Thankfully, Tina has returned from her Grand Canyon rafting trip and I am ecstatic to have her back in action.
I wanted to take a moment and remind everyone who has a pension to review their options. As we know, setting it and forgetting it doesn't work when it comes to retirement planning. Yet, this can be overwhelming so I encourage you to reach out to me with any questions, big or small, that you might have on your pension.
For those affected by the UVM Medical Center Pension Plan termination, I want to remind you to give me a call to review your options, so we can maximize your planning opportunities.
As a brief overview, the previous plan ended on June 30, 2020. There are three choices when it comes to receiving your benefits: Lump Sum payment, Immediate payment, defer payment until later. Those who are eligible may now choose between a number of options regarding where they would like to receive their pension benefits.
The lump sum option means that you will elect to receive a simple lump sum payment of by the end of July in 2021. The immediate annuity option means that you will elect to start receiving monthly benefit payments in July 2021. And the option to defer payment until later simply means that you will elect not to receive your payment until a later date - which may include after you have terminated your employment at UVM Medical Center or any of its affiliates.
If you choose to defer your payment, no action is required and your payment will be automatically deferred. If you choose Lump Sum or Immediate Annuity, please remember that action must be taken by May 28, 2021. That deadline is fast approaching, so please keep it in mind so that you can make the most out of your benefits.
It is important for me that you understand all your options, especially those that may be of advantage to you.
Wishing you the best for the rest of the week,
A Striped Marlin in Magdalena Bay, Baja California Sur, Mexico.
“Appreciation is a wonderful thing. It makes what is excellent in others belong to us as well.”
Keep These Tips in Mind When Selling a Home
If you are selling your home, you may be able to exclude the income from the sale from your tax return.
The first thing to consider is the home's ownership and use. To claim the exclusion, you must have owned the home for at least two years or the home was your primary residence for at least two years.
If you are selling your main home, you may also be able to exclude the gain from the sale up to $250,000 from your return for single filers and up to $500,000 on joint returns. If you own more than one home, you can only exclude the gain on the sale of your main home. If you experience a loss when you sell your home, though, this loss isn't deductible. You can also choose not to claim the exclusion, in which case you need to report the gain on your tax return.
Some taxpayers must also report forgiven or canceled debt as income on their tax returns. This can include foreclosure or other processes where a lender forgives or cancels mortgage debt on the home.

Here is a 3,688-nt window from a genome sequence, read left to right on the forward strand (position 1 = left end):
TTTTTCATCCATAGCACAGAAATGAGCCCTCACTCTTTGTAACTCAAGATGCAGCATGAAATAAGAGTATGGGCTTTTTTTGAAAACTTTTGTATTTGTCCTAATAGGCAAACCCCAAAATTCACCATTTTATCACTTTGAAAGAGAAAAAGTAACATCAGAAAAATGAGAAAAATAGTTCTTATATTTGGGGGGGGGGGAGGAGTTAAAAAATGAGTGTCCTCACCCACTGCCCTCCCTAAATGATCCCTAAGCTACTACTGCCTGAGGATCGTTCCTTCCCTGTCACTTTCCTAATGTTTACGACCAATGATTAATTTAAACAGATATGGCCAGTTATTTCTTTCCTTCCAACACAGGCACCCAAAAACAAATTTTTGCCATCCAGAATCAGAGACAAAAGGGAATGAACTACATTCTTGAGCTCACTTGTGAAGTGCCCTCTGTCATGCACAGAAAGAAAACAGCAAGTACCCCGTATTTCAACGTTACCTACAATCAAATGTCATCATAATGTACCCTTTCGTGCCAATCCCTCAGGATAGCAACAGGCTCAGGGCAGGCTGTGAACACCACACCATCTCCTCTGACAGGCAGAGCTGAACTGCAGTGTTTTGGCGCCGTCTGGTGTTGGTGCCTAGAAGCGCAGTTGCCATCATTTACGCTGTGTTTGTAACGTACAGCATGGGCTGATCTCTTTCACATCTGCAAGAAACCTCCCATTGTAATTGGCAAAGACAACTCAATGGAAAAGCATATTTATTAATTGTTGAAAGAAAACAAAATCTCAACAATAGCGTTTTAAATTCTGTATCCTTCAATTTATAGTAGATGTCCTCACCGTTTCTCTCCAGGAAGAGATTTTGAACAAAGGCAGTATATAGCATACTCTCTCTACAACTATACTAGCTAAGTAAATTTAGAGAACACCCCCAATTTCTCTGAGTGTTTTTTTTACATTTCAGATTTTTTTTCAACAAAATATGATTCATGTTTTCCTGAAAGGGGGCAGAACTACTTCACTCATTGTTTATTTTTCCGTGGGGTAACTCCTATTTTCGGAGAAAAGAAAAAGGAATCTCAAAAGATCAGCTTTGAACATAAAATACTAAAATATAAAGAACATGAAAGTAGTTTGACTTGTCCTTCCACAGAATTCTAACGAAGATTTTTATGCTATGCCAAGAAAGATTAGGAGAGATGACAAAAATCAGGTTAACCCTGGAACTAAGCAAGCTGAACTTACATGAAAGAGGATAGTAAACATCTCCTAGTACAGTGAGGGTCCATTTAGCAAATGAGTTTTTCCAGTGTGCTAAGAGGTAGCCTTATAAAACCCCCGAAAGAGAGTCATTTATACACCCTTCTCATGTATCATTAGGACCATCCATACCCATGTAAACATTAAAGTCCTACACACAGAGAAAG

Not sure what to report when selling your home? Publication 523, Selling Your Home can help.
* This information is not intended to be a substitute for specific individualized tax advice. We suggest that you discuss your specific tax issues with a qualified tax professional.
Tip adapted from IRS.gov1
Tips for Keeping a Gratitude Journal
Keeping a gratitude journal is a great way to practice giving thanks for even the small things in life. We all have things that we're thankful for and regularly recognizing them helps us stay present and gracious.
Looking to start a gratitude journal? These tips will help you get started and love the practice.
The first thing to do is to get some beautiful stationery and pens that make you happy every time you look at them.
Once you have some good materials, start with a prompt. Most people who are just starting a gratitude journal don't know where to start. Using a simple prompt will help get your gratitude juices flowing.
When thinking about things you're grateful for, focus on depth over breadth. Rather than list a number of small items, go into detail about the things you're more grateful for.
Try subtraction, not just addition, when thinking about things you're grateful for. Reflect on what your life would be like without these things.
Don't overdo it and burn yourself out. It might be more effective to journal once or twice a week rather than every day, especially as you build the habit.
Keeping a gratitude journal is about forcing ourselves to pay attention to the good things in life we'd otherwise take for granted.
Tip adapted from Greater Good Magazine2
A girl has as many brothers as sisters, but each brother has only half as many brothers as sisters. How many brothers and sisters are there in the family?
Last week’s riddle: I'm tall when I'm young and short when I'm old. What am I? Answer: A candle.
Footnotes and Sources
1. IRS.gov, December 15, 2020
2. GreaterGood.Berkeley.edu, November 17, 2011
Please consult your financial professional for additional information.
This content is developed from sources believed to be providing accurate information. The information in this material is not intended as tax or legal advice. Please consult legal or tax professionals for specific information regarding your individual situation. This material was developed and produced by FMG Suite to provide information on a topic that may be of interest. FMG is not affiliated with the named representative, financial professional, Registered Investment Advisor, Broker-Dealer, nor state- or SEC-registered investment advisory firm. The opinions expressed and material provided are for general information, and they should not be considered a solicitation for the purchase or sale of any security.
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